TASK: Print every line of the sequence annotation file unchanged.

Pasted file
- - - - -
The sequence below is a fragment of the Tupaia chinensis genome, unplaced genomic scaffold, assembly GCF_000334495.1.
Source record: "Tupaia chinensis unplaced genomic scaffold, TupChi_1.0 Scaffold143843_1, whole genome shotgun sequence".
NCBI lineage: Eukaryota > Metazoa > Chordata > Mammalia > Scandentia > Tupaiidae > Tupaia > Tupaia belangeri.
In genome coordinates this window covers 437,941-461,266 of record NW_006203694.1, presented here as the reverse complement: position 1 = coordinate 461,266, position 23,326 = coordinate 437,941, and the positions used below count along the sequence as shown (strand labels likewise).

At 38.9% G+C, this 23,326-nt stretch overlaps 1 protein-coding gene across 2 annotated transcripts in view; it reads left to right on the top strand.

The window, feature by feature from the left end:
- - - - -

The sequence below is a fragment of the Tupaia chinensis genome, unplaced genomic scaffold, assembly GCF_000334495.1.
Source record: "Tupaia chinensis unplaced genomic scaffold, TupChi_1.0 Scaffold143843_1, whole genome shotgun sequence".
NCBI lineage: Eukaryota > Metazoa > Chordata > Mammalia > Scandentia > Tupaiidae > Tupaia > Tupaia belangeri.
In genome coordinates this window covers 437,941-461,266 of record NW_006203694.1, presented here as the reverse complement: position 1 = coordinate 461,266, position 23,326 = coordinate 437,941, and the positions used below count along the sequence as shown (strand labels likewise).

At 38.9% G+C, this 23,326-nt stretch overlaps 1 protein-coding gene across 2 annotated transcripts in view; it reads left to right on the top strand.

The window, feature by feature from the left end: